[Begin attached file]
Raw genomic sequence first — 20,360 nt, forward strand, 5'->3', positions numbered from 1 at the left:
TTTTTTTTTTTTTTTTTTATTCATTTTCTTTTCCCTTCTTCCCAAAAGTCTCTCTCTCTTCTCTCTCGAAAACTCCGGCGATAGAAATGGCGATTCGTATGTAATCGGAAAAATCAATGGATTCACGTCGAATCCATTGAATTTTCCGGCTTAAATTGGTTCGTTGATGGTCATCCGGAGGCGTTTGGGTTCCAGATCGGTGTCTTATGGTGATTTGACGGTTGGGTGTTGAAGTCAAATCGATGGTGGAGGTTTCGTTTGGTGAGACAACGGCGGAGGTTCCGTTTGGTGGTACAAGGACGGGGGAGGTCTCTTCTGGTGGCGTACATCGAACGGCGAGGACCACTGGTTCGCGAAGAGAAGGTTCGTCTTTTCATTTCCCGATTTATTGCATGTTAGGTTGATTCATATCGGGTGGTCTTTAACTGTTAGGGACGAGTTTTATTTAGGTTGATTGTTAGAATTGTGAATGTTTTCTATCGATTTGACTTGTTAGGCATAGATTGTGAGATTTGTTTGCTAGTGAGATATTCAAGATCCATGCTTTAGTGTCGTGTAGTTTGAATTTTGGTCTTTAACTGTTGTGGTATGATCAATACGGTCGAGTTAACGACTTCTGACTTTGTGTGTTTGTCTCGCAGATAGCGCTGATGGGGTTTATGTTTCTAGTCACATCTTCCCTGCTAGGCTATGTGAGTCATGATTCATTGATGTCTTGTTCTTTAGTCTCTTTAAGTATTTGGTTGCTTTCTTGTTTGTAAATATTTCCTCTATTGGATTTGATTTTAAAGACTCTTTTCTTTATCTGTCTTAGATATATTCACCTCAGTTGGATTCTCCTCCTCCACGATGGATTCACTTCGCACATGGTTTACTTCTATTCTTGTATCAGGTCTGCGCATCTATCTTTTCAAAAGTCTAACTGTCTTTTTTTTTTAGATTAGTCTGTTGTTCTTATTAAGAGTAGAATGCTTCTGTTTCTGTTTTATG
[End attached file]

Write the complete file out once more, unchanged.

Raw genomic sequence first — 20,360 nt, forward strand, 5'->3', positions numbered from 1 at the left:
TTTTTTTTTTTTTTTTTTATTCATTTTCTTTTCCCTTCTTCCCAAAAGTCTCTCTCTCTTCTCTCTCGAAAACTCCGGCGATAGAAATGGCGATTCGTATGTAATCGGAAAAATCAATGGATTCACGTCGAATCCATTGAATTTTCCGGCTTAAATTGGTTCGTTGATGGTCATCCGGAGGCGTTTGGGTTCCAGATCGGTGTCTTATGGTGATTTGACGGTTGGGTGTTGAAGTCAAATCGATGGTGGAGGTTTCGTTTGGTGAGACAACGGCGGAGGTTCCGTTTGGTGGTACAAGGACGGGGGAGGTCTCTTCTGGTGGCGTACATCGAACGGCGAGGACCACTGGTTCGCGAAGAGAAGGTTCGTCTTTTCATTTCCCGATTTATTGCATGTTAGGTTGATTCATATCGGGTGGTCTTTAACTGTTAGGGACGAGTTTTATTTAGGTTGATTGTTAGAATTGTGAATGTTTTCTATCGATTTGACTTGTTAGGCATAGATTGTGAGATTTGTTTGCTAGTGAGATATTCAAGATCCATGCTTTAGTGTCGTGTAGTTTGAATTTTGGTCTTTAACTGTTGTGGTATGATCAATACGGTCGAGTTAACGACTTCTGACTTTGTGTGTTTGTCTCGCAGATAGCGCTGATGGGGTTTATGTTTCTAGTCACATCTTCCCTGCTAGGCTATGTGAGTCATGATTCATTGATGTCTTGTTCTTTAGTCTCTTTAAGTATTTGGTTGCTTTCTTGTTTGTAAATATTTCCTCTATTGGATTTGATTTTAAAGACTCTTTTCTTTATCTGTCTTAGATATATTCACCTCAGTTGGATTCTCCTCCTCCACGATGGATTCACTTCGCACATGGTTTACTTCTATTCTTGTATCAGGTCTGCGCATCTATCTTTTCAAAAGTCTAACTGTCTTTTTTTTTTAGATTAGTCTGTTGTTCTTATTAAGAGTAGAATGCTTCTGTTTCTGTTTTATG